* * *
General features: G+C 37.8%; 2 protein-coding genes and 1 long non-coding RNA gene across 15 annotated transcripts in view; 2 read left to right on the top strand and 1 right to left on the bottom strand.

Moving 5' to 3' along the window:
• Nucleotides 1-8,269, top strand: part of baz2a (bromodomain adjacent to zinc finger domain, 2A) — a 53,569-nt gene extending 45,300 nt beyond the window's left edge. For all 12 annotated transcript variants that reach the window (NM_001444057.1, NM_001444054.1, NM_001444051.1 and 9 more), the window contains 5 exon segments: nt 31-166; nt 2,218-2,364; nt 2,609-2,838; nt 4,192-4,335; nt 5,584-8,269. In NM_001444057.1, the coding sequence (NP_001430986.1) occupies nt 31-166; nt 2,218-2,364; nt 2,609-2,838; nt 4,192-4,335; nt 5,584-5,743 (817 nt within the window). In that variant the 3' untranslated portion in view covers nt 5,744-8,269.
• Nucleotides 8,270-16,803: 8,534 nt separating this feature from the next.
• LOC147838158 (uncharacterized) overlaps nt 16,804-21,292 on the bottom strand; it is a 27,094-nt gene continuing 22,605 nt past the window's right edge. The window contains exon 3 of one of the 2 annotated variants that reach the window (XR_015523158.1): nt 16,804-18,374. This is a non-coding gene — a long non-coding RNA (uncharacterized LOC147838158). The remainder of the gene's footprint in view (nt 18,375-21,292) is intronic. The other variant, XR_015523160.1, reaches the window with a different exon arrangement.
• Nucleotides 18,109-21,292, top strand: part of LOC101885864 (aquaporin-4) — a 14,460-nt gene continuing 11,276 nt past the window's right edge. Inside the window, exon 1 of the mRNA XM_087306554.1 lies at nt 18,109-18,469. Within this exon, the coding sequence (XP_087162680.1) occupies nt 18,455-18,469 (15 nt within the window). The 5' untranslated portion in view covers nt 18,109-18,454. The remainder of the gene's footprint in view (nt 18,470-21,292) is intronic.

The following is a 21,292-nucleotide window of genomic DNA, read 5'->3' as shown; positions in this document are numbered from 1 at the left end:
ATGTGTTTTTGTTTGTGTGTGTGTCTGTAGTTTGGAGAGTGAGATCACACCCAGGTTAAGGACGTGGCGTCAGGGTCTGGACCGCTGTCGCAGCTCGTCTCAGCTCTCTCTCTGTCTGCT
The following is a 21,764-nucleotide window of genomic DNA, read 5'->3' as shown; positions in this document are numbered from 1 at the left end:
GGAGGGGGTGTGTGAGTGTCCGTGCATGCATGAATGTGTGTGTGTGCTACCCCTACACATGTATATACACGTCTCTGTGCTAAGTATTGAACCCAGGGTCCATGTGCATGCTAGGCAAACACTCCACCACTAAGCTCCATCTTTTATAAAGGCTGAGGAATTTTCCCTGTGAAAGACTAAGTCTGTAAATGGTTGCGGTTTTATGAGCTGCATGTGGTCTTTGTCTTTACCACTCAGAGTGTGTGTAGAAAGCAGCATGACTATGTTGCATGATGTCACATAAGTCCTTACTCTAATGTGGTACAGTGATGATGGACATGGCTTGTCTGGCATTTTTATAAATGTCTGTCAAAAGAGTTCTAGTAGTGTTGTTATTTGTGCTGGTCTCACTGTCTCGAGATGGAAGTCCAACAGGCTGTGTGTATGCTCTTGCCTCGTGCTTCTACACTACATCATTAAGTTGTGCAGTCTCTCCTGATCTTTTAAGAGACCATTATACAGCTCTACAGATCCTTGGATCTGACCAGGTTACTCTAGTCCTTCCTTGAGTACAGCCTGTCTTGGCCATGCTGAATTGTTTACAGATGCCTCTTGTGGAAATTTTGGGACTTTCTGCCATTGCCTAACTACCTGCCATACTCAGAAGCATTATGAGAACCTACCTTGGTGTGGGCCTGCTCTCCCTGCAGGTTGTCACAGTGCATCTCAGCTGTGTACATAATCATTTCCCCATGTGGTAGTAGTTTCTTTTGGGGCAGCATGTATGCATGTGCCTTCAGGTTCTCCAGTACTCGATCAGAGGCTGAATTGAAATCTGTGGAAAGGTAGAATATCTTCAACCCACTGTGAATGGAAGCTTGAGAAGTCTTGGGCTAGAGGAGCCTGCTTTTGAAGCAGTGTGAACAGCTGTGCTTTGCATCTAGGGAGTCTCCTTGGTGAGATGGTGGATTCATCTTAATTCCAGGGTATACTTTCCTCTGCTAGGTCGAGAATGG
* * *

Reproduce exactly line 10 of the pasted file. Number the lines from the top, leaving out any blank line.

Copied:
GGAGGGGGTGTGTGAGTGTCCGTGCATGCATGAATGTGTGTGTGTGCTACCCCTACACATGTATATACACGTCTCTGTGCTAAGTATTGAACCCAGGGTCCATGTGCATGCTAGGCAAACACTCCACCACTAAGCTCCATCTTTTATAAAGGCTGAGGAATTTTCCCTGTGAAAGACTAAGTCTGTAAATGGTTGCGGTTTTATGAGCTGCATGTGGTCTTTGTCTTTACCACTCAGAGTGTGTGTAGAAAGCAGCATGACTATGTTGCATGATGTCACATAAGTCCTTACTCTAATGTGGTACAGTGATGATGGACATGGCTTGTCTGGCATTTTTATAAATGTCTGTCAAAAGAGTTCTAGTAGTGTTGTTATTTGTGCTGGTCTCACTGTCTCGAGATGGAAGTCCAACAGGCTGTGTGTATGCTCTTGCCTCGTGCTTCTACACTACATCATTAAGTTGTGCAGTCTCTCCTGATCTTTTAAGAGACCATTATACAGCTCTACAGATCCTTGGATCTGACCAGGTTACTCTAGTCCTTCCTTGAGTACAGCCTGTCTTGGCCATGCTGAATTGTTTACAGATGCCTCTTGTGGAAATTTTGGGACTTTCTGCCATTGCCTAACTACCTGCCATACTCAGAAGCATTATGAGAACCTACCTTGGTGTGGGCCTGCTCTCCCTGCAGGTTGTCACAGTGCATCTCAGCTGTGTACATAATCATTTCCCCATGTGGTAGTAGTTTCTTTTGGGGCAGCATGTATGCATGTGCCTTCAGGTTCTCCAGTACTCGATCAGAGGCTGAATTGAAATCTGTGGAAAGGTAGAATATCTTCAACCCACTGTGAATGGAAGCTTGAGAAGTCTTGGGCTAGAGGAGCCTGCTTTTGAAGCAGTGTGAACAGCTGTGCTTTGCATCTAGGGAGTCTCCTTGGTGAGATGGTGGATTCATCTTAATTCCAGGGTATACTTTCCTCTGCTAGGTCGAGAATGG